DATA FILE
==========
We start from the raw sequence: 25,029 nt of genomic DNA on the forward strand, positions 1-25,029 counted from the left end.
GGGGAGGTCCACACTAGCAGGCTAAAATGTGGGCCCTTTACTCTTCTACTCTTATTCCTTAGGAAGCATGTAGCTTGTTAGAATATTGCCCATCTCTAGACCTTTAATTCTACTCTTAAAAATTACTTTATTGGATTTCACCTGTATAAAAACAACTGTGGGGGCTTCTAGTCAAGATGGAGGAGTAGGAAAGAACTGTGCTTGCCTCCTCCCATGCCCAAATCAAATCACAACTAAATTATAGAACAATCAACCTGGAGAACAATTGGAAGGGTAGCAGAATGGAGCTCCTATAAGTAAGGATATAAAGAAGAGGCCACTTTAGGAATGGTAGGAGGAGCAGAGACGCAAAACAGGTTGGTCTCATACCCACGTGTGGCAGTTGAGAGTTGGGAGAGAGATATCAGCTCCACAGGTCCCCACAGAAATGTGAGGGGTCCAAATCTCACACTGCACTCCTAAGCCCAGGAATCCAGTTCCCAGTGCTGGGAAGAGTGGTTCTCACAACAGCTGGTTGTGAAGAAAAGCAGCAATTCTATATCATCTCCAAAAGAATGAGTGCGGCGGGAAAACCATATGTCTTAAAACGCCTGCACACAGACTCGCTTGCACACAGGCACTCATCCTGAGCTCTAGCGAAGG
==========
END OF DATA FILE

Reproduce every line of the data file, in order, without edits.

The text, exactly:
We start from the raw sequence: 25,029 nt of genomic DNA on the forward strand, positions 1-25,029 counted from the left end.
GGGGAGGTCCACACTAGCAGGCTAAAATGTGGGCCCTTTACTCTTCTACTCTTATTCCTTAGGAAGCATGTAGCTTGTTAGAATATTGCCCATCTCTAGACCTTTAATTCTACTCTTAAAAATTACTTTATTGGATTTCACCTGTATAAAAACAACTGTGGGGGCTTCTAGTCAAGATGGAGGAGTAGGAAAGAACTGTGCTTGCCTCCTCCCATGCCCAAATCAAATCACAACTAAATTATAGAACAATCAACCTGGAGAACAATTGGAAGGGTAGCAGAATGGAGCTCCTATAAGTAAGGATATAAAGAAGAGGCCACTTTAGGAATGGTAGGAGGAGCAGAGACGCAAAACAGGTTGGTCTCATACCCACGTGTGGCAGTTGAGAGTTGGGAGAGAGATATCAGCTCCACAGGTCCCCACAGAAATGTGAGGGGTCCAAATCTCACACTGCACTCCTAAGCCCAGGAATCCAGTTCCCAGTGCTGGGAAGAGTGGTTCTCACAACAGCTGGTTGTGAAGAAAAGCAGCAATTCTATATCATCTCCAAAAGAATGAGTGCGGCGGGAAAACCATATGTCTTAAAACGCCTGCACACAGACTCGCTTGCACACAGGCACTCATCCTGAGCTCTAGCGAAGG